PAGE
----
You can listen to Hall’s remembrance of Clendinen at WYPR.org, and find related pieces.
Author and Baltimore Fishbowl columnist Marion Winik met Clendinen in 2008 at the University of Baltimore. She remembers his wit and great face, his scrambled eggs and salad.
“I instantly loved him; he was a great-looking man with classic features and a shock of gorgeous white hair,” Winik said. “He had a deep, luscious Southern accent and a wicked sense of humor.
“Our last outing was earlier this year to see The Rocky Horror Picture Show at the Theater Project with his daughter Whitney. When we got there most of the seats were taken so Whitney and I sat together and Dudley, who was wearing a neck brace and dealing with other challenges of his illness, took the single seat left in the front row. Well, this was Rocky Horror, and it was a super trashed-out and wild production at that. Dudley was right in the line of fire for the flying dildos and lingerie and half-naked cast members, but behaved like a complete gentleman. By the time we got out, it was 10:45, which Dudley thought was the perfect time for dinner — so off we went to Mari Luna, where we dawdled for quite some time, though Dudley could eat little by this point.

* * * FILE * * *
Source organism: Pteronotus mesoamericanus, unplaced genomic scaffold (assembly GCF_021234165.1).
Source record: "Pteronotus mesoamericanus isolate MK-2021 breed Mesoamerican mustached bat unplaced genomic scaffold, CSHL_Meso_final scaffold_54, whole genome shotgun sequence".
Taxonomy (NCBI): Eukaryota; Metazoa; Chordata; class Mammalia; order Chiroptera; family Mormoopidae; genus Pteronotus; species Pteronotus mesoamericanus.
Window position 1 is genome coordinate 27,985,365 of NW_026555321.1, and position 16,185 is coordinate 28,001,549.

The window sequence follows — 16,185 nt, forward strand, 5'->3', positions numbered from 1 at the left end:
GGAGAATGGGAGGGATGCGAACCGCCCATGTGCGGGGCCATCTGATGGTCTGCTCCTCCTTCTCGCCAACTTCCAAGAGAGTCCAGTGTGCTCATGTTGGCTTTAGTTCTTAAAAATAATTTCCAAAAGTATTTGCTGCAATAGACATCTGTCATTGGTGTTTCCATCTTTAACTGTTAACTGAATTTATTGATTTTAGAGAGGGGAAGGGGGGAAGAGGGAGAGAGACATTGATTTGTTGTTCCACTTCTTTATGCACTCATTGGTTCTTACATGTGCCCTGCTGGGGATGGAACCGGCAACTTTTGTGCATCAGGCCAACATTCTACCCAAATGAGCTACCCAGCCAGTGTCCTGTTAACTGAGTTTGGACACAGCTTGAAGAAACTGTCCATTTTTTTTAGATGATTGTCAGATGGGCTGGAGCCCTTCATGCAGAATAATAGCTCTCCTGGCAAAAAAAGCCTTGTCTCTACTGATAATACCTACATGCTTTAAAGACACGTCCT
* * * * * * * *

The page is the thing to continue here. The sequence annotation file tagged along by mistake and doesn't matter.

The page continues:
“Dudley’s apartment was like an outpost of the Visionary Art Museum — the walls covered ceiling to floor with incredible folk art, much of it political and some by his companion, Joshua Batten,” Winik added. “He gave lovely lunches and dinner parties with an ease I’ve never seen, particularly in a man. His scrambled eggs, served with salad, were excellent. His dear friends included people like Taylor Branch and Rebecca Hoffberger and the painter Morgan Monceaux, but he treated everyone he cared about like a superstar.”
Baltimore-based artist Albert Schweitzer said, “Dudley was a great friend of mine and a great supporter of my artwork. He bought many pieces of mine and supported many painters. Mostly all self taught. He had a smile and charming Southern voice, and loved his mother and daughter very much.”
Fiction writer Jim Magruder met the journalist in 2004 when he and his partner Steve were summoned to Clendinen’s Bolton Street house for a dinner gathering of six.